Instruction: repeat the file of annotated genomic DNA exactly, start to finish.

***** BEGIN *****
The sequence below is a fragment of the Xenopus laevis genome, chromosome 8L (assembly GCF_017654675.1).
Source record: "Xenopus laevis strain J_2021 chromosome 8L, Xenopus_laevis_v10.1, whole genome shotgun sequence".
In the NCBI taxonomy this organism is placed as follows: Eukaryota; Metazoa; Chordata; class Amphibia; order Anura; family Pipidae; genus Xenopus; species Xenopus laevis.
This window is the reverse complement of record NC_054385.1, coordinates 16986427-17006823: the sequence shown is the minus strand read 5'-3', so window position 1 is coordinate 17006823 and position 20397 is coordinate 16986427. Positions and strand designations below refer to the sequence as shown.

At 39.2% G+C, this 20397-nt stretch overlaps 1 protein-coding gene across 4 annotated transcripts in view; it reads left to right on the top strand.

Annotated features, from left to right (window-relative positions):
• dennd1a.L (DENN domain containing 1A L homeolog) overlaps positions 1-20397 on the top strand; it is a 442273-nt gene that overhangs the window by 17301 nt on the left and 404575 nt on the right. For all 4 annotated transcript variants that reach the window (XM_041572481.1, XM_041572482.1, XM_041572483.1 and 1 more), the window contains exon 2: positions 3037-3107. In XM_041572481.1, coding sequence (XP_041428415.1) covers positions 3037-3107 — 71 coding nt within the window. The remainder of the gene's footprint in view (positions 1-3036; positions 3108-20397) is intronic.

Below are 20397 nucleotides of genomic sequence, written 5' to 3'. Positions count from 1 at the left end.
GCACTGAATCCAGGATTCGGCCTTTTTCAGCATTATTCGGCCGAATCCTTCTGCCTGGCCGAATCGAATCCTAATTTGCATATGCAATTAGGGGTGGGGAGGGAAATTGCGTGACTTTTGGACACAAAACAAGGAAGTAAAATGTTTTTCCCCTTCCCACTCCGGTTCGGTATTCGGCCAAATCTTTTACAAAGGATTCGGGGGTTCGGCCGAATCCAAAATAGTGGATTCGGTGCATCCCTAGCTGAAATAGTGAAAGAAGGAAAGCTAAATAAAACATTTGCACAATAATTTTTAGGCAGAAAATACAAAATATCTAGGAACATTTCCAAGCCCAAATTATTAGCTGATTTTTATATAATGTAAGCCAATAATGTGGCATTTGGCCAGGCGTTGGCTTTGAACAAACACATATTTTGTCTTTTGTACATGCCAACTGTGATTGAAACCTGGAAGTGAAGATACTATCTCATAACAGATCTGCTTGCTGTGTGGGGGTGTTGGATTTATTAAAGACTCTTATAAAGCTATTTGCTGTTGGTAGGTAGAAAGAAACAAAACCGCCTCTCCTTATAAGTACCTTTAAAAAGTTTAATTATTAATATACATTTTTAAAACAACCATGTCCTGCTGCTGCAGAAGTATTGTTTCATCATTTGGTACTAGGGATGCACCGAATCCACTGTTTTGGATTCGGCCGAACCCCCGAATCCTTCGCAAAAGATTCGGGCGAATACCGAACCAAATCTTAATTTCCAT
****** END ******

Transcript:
The sequence below is a fragment of the Xenopus laevis genome, chromosome 8L (assembly GCF_017654675.1).
Source record: "Xenopus laevis strain J_2021 chromosome 8L, Xenopus_laevis_v10.1, whole genome shotgun sequence".
In the NCBI taxonomy this organism is placed as follows: Eukaryota; Metazoa; Chordata; class Amphibia; order Anura; family Pipidae; genus Xenopus; species Xenopus laevis.
This window is the reverse complement of record NC_054385.1, coordinates 16986427-17006823: the sequence shown is the minus strand read 5'-3', so window position 1 is coordinate 17006823 and position 20397 is coordinate 16986427. Positions and strand designations below refer to the sequence as shown.

At 39.2% G+C, this 20397-nt stretch overlaps 1 protein-coding gene across 4 annotated transcripts in view; it reads left to right on the top strand.

Annotated features, from left to right (window-relative positions):
• dennd1a.L (DENN domain containing 1A L homeolog) overlaps positions 1-20397 on the top strand; it is a 442273-nt gene that overhangs the window by 17301 nt on the left and 404575 nt on the right. For all 4 annotated transcript variants that reach the window (XM_041572481.1, XM_041572482.1, XM_041572483.1 and 1 more), the window contains exon 2: positions 3037-3107. In XM_041572481.1, coding sequence (XP_041428415.1) covers positions 3037-3107 — 71 coding nt within the window. The remainder of the gene's footprint in view (positions 1-3036; positions 3108-20397) is intronic.

Below are 20397 nucleotides of genomic sequence, written 5' to 3'. Positions count from 1 at the left end.
GCACTGAATCCAGGATTCGGCCTTTTTCAGCATTATTCGGCCGAATCCTTCTGCCTGGCCGAATCGAATCCTAATTTGCATATGCAATTAGGGGTGGGGAGGGAAATTGCGTGACTTTTGGACACAAAACAAGGAAGTAAAATGTTTTTCCCCTTCCCACTCCGGTTCGGTATTCGGCCAAATCTTTTACAAAGGATTCGGGGGTTCGGCCGAATCCAAAATAGTGGATTCGGTGCATCCCTAGCTGAAATAGTGAAAGAAGGAAAGCTAAATAAAACATTTGCACAATAATTTTTAGGCAGAAAATACAAAATATCTAGGAACATTTCCAAGCCCAAATTATTAGCTGATTTTTATATAATGTAAGCCAATAATGTGGCATTTGGCCAGGCGTTGGCTTTGAACAAACACATATTTTGTCTTTTGTACATGCCAACTGTGATTGAAACCTGGAAGTGAAGATACTATCTCATAACAGATCTGCTTGCTGTGTGGGGGTGTTGGATTTATTAAAGACTCTTATAAAGCTATTTGCTGTTGGTAGGTAGAAAGAAACAAAACCGCCTCTCCTTATAAGTACCTTTAAAAAGTTTAATTATTAATATACATTTTTAAAACAACCATGTCCTGCTGCTGCAGAAGTATTGTTTCATCATTTGGTACTAGGGATGCACCGAATCCACTGTTTTGGATTCGGCCGAACCCCCGAATCCTTCGCAAAAGATTCGGGCGAATACCGAACCAAATCTTAATTTCCAT